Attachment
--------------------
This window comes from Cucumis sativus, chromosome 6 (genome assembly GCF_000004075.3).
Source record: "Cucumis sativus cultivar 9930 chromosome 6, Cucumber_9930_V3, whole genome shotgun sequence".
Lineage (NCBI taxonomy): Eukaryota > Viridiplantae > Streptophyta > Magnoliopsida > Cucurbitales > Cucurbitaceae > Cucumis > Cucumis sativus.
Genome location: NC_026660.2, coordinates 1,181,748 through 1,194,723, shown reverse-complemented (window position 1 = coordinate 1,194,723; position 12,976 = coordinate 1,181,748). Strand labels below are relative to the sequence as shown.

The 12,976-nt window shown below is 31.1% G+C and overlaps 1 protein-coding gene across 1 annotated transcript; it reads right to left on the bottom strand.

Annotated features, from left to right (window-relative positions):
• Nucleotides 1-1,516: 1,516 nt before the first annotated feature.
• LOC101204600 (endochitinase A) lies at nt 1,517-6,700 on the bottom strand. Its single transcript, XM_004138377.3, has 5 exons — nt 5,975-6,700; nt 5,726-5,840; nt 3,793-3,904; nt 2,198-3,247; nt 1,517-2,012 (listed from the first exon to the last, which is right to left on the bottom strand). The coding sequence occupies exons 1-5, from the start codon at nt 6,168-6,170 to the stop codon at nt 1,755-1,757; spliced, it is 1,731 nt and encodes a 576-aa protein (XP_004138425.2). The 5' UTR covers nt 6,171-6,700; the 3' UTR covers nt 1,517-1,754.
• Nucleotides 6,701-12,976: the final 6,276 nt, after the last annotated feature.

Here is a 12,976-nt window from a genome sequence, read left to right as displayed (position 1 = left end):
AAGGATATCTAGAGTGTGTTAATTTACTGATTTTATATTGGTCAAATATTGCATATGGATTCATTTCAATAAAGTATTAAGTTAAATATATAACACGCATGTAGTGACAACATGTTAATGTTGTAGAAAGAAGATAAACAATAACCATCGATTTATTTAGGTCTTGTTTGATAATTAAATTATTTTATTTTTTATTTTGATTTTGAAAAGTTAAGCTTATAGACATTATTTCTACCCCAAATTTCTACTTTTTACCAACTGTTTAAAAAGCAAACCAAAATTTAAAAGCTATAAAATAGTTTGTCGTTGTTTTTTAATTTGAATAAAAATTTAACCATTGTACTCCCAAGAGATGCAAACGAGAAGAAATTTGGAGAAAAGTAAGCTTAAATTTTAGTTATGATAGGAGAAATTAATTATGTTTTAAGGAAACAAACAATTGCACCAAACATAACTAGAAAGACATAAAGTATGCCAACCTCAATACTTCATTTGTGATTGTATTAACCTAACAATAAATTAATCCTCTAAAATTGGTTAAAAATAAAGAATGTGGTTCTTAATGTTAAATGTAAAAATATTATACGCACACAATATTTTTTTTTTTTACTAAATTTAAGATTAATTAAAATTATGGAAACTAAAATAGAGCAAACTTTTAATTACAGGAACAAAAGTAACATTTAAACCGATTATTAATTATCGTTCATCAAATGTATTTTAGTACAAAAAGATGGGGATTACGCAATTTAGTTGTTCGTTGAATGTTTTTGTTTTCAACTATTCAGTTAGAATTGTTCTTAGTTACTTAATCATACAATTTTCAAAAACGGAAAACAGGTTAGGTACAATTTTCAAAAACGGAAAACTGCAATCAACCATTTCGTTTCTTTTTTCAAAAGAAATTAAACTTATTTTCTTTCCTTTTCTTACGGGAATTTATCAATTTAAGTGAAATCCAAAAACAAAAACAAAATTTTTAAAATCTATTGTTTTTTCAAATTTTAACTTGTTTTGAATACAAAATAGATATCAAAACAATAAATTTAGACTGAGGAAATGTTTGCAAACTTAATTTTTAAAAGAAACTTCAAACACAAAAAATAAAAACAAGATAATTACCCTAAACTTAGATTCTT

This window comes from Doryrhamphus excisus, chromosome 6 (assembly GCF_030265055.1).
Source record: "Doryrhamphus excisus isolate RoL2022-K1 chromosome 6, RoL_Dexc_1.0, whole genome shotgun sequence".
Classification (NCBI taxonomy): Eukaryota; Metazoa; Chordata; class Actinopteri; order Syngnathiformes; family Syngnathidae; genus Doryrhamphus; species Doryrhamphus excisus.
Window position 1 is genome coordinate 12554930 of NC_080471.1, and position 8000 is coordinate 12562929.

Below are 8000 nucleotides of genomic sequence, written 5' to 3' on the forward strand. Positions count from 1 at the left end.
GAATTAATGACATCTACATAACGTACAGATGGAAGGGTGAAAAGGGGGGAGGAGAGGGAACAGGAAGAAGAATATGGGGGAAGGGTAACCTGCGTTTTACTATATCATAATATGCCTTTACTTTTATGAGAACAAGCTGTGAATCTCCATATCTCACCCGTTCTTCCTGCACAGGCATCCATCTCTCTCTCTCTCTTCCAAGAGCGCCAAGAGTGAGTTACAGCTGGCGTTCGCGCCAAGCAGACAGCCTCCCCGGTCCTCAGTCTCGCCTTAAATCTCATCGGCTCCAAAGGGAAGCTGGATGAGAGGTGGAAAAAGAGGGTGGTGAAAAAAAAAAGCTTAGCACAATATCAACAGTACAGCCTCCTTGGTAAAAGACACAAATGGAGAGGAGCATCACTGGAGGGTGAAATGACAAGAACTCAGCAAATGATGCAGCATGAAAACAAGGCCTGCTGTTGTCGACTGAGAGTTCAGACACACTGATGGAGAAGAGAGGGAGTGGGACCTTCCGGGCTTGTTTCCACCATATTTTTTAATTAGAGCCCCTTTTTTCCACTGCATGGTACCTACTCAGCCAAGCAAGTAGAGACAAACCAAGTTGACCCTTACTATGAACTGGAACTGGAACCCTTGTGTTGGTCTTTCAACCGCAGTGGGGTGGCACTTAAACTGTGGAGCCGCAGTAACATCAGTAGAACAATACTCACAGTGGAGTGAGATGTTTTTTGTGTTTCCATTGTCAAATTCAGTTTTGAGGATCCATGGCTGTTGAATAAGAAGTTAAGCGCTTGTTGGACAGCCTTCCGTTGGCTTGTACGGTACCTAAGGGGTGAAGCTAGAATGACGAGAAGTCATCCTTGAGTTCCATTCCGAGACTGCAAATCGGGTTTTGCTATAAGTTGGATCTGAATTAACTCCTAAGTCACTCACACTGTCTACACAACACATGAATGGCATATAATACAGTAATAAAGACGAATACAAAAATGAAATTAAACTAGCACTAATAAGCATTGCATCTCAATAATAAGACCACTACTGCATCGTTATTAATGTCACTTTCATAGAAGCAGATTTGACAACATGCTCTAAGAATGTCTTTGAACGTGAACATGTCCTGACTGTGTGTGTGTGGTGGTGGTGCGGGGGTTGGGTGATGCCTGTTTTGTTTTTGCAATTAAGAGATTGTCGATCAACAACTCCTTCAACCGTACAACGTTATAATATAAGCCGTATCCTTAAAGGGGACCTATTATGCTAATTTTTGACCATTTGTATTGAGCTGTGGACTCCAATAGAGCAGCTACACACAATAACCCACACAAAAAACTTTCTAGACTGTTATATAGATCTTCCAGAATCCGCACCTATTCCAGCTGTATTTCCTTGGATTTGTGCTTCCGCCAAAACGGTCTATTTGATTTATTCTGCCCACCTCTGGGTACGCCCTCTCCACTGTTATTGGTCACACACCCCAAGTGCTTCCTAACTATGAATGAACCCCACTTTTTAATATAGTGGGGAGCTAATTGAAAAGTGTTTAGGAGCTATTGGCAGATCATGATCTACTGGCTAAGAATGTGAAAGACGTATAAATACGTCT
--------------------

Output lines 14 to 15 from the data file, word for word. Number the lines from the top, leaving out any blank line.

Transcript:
Classification (NCBI taxonomy): Eukaryota; Metazoa; Chordata; class Actinopteri; order Syngnathiformes; family Syngnathidae; genus Doryrhamphus; species Doryrhamphus excisus.
Window position 1 is genome coordinate 12554930 of NC_080471.1, and position 8000 is coordinate 12562929.